Synthetic vs. Isolate vs. Distillate vs. Extract

There are many different methods used to process cannabis and obtain its active ingredients. As far as cannabis users are concerned, the primary difference between the various processes is: which components from the original plant remain in the final extract? Is it a single cannabinoid, a combination of cannabinoids and terpenes, or a combination of many different compounds found in the original plant? Cannabis cultivators and manufacturers also care about the yield and purity of the final extract: how many milligrams of cannabinoids are generated from the original plant, and is there any residual plant matter left in the extract?

Traditional healthcare providers view purity as the gold standard for any medication. A purified compound contains no impurities that may generate undesired and/or unexpected outcomes. Whole plant advocates, on the other hand, believe that medications taken in whole plant form, that is, with all the compounds naturally found in the plant, are best, because all the compounds work together in our bodies to generate optimal outcomes. 

mj forms large4

Click for larger version

Synthetic Cannabis

Synthetic cannabinoids are made in a lab. Scientists use cannabis plants to understand the molecular structures of cannabinoids (phytocannabinoids) found in plants. They then reproduce those plant compounds in a lab using chemicals. When cannabinoids are synthesized, the output is a single compound (an isolate) that is pure (uncontaminated by another compounds). In short, synthetics are purified, isolated, man-made compounds.

Pros: Synthetic cannabinoids are relatively inexpensive to make, they’re pure, and their yield is predictable and consistent from batch to batch.

Cons: Synthetic cannabinoids may not be exactly the same as phytocannabinoids, in which case they might not generate identical user outcomes. When used in synthetic form, isolates also don’t generate entourage effects like whole plant extracts do.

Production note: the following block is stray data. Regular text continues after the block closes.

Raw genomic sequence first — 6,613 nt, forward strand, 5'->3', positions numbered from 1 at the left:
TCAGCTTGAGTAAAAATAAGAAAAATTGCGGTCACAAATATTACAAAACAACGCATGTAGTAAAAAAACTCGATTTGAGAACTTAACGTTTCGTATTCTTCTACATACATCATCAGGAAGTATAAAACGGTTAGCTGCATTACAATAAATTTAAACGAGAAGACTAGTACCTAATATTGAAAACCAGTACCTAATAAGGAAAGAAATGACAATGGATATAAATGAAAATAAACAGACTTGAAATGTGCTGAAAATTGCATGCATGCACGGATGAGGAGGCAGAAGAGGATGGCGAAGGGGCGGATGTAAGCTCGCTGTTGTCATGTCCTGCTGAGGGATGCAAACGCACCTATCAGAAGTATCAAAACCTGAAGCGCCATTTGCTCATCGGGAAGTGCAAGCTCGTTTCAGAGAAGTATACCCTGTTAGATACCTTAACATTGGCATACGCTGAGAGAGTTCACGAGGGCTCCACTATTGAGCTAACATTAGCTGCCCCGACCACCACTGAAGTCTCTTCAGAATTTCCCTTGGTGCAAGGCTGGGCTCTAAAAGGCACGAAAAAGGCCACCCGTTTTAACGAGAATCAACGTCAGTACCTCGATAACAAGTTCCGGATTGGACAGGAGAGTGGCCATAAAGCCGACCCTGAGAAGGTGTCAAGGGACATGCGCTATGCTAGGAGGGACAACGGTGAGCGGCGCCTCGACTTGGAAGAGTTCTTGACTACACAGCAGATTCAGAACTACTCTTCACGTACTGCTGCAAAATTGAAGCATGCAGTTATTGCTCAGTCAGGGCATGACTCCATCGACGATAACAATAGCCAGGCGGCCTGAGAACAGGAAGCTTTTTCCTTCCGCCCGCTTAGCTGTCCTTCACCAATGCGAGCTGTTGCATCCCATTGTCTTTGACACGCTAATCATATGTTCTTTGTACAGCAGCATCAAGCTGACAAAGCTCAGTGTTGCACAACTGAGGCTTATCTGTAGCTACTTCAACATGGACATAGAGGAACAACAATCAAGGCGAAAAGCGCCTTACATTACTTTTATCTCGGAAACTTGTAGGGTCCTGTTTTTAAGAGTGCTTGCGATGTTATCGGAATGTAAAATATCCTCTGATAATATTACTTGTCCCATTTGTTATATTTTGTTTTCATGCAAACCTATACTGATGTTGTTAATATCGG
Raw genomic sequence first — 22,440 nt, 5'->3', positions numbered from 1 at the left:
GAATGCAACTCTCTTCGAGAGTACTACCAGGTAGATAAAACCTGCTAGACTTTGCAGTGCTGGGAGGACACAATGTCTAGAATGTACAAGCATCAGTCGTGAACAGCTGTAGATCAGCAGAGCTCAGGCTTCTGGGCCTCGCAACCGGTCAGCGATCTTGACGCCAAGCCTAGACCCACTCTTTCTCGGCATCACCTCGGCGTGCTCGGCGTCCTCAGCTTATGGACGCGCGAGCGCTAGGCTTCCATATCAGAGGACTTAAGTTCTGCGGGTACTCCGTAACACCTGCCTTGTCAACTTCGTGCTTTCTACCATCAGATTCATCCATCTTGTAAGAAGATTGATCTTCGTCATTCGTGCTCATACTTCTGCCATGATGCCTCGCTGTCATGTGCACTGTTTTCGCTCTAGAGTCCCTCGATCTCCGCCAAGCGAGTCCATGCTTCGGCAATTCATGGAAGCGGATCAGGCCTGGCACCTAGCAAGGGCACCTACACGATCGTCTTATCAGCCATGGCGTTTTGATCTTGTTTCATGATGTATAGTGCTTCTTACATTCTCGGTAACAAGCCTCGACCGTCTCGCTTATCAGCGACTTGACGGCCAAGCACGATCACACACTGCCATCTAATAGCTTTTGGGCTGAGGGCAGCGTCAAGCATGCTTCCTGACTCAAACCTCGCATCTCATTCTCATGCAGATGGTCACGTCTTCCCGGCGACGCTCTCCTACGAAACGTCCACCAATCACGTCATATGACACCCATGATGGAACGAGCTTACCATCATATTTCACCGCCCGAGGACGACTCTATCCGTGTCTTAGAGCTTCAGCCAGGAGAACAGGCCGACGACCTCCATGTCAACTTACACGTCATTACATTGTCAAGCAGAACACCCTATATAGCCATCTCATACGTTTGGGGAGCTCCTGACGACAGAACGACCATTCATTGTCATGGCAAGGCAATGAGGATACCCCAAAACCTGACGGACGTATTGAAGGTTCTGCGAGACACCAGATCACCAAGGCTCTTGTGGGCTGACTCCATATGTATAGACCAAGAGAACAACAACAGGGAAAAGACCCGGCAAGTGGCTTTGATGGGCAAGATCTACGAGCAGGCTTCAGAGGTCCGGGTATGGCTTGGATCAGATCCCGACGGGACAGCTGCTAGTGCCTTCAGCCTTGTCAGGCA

Whole Plant Cannabis Doesn’t Fit the Healthcare Industry Mold

Moreover, this [Epidiolex] is a purified form of CBD. It’s being delivered to patients in a reliable dosage form and through a reproducible route of delivery to ensure that patients derive the anticipated benefits. This is how sound medical science is advanced.

-- FDA Commissioner Scott Gottlieb, M.D. (June 25, 2018)[1]

This statement by FDA Commissioner Scott Gottlieb helps illuminate why government – as well as many in the healthcare industry – are so averse to cannabis in flower or other whole plant form: Whole plant cannabis is simply not a form of medication that reflects “sound medical science,” that is, it is not a purified form that can be reliably dosed.

Origins of Medication Standardization

The idea that active ingredients in medication should be isolated and purified is not a new concept. The idea dates back to ancient times, to the Greek physician Galen (c. 130–c. 200 AD). Yet, it wasn’t until the 1800s that active compounds were actually first isolated. The ability to isolate and purify individual compounds radically changed how plants were used in medicine. Henceforth the healthcare industry insisted on the exclusive use of isolated and purified compounds in healthcare – rather than whole plant medicines – for three reasons:[2]

  1. Accurate dosing of medications,
  2. Elimination of toxic effects due to impurities in plant product, and
  3. Synthesis of related compounds for use in other valuable drugs.

Buy Direct:

Or on Amazon

Copyright In Color. All Rights Reserved.

Published by: In Color
PO Box 149
Santa Barbara, CA 93102